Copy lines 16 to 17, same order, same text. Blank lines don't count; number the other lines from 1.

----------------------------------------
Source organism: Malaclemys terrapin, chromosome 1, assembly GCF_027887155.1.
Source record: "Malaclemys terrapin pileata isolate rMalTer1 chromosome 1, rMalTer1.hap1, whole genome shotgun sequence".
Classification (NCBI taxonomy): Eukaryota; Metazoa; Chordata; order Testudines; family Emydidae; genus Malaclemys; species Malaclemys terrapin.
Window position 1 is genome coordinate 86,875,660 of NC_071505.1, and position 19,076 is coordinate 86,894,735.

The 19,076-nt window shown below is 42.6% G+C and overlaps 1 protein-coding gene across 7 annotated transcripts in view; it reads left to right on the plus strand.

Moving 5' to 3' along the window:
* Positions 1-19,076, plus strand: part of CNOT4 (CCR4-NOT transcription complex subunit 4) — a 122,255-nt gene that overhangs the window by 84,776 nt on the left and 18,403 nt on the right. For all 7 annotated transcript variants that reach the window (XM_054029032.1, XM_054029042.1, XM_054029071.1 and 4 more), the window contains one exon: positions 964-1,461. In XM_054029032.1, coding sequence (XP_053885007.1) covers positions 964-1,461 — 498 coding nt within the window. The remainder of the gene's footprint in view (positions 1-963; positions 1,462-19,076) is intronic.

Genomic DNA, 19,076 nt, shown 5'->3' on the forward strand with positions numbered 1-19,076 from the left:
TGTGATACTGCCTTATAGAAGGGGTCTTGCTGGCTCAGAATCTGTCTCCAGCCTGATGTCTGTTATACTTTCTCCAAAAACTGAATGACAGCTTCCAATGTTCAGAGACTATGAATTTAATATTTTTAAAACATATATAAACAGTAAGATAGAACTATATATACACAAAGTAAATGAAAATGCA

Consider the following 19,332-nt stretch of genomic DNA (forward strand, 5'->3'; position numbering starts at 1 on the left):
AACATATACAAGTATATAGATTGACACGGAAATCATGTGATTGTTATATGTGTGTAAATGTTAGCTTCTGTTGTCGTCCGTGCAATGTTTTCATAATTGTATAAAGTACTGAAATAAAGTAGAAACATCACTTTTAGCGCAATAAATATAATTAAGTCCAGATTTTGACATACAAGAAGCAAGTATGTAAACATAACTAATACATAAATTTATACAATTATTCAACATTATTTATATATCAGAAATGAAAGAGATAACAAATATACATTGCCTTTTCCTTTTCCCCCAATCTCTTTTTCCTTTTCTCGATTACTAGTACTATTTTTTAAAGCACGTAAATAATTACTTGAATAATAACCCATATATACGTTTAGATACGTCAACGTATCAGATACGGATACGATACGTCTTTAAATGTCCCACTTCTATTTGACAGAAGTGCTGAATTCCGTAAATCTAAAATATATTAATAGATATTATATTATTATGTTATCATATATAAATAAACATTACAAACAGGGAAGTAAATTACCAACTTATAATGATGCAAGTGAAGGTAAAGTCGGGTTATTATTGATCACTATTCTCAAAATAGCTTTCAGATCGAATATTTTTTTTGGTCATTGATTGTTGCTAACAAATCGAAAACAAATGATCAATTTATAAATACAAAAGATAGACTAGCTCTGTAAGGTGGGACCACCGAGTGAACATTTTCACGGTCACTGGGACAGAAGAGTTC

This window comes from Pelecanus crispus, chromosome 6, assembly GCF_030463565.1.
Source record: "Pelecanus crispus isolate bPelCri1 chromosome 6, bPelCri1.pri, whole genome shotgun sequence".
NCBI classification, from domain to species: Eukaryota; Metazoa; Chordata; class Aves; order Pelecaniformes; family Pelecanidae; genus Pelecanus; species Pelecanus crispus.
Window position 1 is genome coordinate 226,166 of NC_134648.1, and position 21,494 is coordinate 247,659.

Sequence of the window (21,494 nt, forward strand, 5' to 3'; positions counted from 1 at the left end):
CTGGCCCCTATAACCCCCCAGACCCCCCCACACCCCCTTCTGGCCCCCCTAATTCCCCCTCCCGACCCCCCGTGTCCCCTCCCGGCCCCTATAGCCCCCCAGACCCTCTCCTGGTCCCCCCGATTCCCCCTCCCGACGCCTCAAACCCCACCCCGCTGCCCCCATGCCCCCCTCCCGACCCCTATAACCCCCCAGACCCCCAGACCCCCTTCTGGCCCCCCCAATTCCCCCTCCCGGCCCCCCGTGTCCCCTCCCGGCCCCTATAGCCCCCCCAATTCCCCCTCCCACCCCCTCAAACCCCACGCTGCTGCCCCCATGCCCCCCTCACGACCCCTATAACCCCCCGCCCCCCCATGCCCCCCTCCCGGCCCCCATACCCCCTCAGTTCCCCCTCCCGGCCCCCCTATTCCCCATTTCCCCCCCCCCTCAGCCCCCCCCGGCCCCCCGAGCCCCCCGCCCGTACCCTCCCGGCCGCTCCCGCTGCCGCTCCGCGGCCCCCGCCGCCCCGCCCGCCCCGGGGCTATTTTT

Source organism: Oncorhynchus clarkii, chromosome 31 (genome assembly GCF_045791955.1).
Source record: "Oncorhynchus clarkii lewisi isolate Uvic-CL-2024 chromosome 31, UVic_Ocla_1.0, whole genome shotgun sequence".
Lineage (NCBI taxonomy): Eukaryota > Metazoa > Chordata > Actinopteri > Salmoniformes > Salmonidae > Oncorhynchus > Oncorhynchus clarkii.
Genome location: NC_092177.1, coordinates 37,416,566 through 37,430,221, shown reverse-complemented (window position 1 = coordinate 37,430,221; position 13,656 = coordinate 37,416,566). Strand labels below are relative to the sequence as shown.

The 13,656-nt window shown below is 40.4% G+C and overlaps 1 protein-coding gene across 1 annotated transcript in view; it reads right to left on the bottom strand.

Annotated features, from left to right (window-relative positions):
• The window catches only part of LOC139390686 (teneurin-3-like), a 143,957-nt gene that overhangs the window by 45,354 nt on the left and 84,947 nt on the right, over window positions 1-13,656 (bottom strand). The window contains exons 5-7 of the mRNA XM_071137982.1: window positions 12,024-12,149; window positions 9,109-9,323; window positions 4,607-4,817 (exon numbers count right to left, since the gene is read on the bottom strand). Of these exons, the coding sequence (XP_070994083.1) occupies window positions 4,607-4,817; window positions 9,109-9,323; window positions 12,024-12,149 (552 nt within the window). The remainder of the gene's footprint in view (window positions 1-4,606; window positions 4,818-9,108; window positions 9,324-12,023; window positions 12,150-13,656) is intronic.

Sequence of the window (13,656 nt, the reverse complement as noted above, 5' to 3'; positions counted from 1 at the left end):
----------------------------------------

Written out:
Sequence of the window (21,494 nt, forward strand, 5' to 3'; positions counted from 1 at the left end):
CTGGCCCCTATAACCCCCCAGACCCCCCCACACCCCCTTCTGGCCCCCCTAATTCCCCCTCCCGACCCCCCGTGTCCCCTCCCGGCCCCTATAGCCCCCCAGACCCTCTCCTGGTCCCCCCGATTCCCCCTCCCGACGCCTCAAACCCCACCCCGCTGCCCCCATGCCCCCCTCCCGACCCCTATAACCCCCCAGACCCCCAGACCCCCTTCTGGCCCCCCCAATTCCCCCTCCCGGCCCCCCGTGTCCCCTCCCGGCCCCTATAGCCCCCCCAATTCCCCCTCCCACCCCCTCAAACCCCACGCTGCTGCCCCCATGCCCCCCTCACGACCCCTATAACCCCCCGCCCCCCCATGCCCCCCTCCCGGCCCCCATACCCCCTCAGTTCCCCCTCCCGGCCCCCCTATTCCCCATTTCCCCCCCCCCTCAGCCCCCCCCGGCCCCCCGAGCCCCCCGCCCGTACCCTCCCGGCCGCTCCCGCTGCCGCTCCGCGGCCCCCGCCGCCCCGCCCGCCCCGGGGCTATTTTT